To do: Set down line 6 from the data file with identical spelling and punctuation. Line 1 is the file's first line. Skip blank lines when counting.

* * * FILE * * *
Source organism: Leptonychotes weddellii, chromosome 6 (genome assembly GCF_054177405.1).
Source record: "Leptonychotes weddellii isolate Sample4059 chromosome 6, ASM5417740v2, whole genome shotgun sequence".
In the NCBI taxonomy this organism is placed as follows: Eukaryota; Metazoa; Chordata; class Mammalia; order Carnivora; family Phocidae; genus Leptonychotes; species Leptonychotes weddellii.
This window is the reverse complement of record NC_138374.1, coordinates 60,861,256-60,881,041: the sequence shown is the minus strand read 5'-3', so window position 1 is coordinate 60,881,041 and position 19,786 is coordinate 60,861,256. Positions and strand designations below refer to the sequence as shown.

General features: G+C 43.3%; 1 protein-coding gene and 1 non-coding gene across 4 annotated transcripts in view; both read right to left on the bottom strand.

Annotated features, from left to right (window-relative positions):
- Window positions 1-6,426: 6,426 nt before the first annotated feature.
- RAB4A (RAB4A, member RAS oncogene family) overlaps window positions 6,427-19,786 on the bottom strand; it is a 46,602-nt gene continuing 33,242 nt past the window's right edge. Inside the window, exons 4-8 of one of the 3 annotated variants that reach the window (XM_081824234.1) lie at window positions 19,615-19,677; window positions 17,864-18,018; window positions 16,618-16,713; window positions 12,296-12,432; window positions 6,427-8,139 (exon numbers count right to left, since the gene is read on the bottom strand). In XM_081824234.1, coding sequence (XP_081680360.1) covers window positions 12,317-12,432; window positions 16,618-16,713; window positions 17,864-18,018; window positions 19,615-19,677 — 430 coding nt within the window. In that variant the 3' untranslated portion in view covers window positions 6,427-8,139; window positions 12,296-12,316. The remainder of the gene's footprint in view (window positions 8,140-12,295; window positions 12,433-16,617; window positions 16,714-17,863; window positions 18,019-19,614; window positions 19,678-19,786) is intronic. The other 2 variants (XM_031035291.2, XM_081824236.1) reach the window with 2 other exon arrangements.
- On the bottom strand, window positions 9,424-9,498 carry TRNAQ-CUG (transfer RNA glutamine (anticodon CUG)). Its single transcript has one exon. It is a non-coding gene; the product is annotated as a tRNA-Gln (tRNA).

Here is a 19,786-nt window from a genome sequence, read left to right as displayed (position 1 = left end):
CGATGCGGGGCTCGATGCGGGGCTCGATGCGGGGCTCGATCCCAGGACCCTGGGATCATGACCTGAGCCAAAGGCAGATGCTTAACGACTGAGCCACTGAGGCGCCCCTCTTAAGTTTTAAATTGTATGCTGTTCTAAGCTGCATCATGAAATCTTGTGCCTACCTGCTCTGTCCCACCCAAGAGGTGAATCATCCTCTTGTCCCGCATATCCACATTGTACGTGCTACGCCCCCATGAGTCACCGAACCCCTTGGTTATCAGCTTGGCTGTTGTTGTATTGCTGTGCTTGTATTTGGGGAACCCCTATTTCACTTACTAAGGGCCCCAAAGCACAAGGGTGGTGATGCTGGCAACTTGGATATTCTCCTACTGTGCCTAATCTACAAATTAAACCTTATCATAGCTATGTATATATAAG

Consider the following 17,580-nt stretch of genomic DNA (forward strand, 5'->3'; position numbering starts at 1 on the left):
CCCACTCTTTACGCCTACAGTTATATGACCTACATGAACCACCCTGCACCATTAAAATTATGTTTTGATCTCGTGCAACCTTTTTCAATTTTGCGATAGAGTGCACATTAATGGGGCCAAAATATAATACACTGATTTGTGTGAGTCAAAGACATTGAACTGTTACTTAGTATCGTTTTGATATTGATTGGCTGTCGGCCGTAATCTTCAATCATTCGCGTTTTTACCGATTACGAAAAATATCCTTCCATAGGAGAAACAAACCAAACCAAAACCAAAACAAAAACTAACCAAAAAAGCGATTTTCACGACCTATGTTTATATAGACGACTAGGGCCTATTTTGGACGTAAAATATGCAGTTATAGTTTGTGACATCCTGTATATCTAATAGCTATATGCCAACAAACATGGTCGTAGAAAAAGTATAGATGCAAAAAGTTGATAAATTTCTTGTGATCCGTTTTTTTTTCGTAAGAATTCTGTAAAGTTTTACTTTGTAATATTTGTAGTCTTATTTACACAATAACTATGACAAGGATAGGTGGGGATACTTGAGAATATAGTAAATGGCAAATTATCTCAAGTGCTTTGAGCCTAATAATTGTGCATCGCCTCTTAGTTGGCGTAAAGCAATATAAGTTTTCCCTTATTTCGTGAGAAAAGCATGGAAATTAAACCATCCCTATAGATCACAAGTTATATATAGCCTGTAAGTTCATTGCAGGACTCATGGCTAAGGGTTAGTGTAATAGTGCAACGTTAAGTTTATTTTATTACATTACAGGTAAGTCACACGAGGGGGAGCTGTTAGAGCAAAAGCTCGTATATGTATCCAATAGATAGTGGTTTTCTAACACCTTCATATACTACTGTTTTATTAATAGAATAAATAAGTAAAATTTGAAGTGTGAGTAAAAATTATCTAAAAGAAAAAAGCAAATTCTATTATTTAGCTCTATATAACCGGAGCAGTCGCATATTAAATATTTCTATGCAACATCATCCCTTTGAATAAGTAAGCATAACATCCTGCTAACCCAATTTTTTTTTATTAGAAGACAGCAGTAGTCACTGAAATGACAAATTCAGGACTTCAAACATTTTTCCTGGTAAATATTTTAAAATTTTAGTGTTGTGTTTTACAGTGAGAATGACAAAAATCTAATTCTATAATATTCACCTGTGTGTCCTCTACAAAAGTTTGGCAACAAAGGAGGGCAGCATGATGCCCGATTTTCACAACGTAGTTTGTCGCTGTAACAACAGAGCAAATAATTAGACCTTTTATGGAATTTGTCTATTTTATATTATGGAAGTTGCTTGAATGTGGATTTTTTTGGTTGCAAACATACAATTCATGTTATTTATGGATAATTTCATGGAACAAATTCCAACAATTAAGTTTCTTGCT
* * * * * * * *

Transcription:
Annotated features, from left to right (window-relative positions):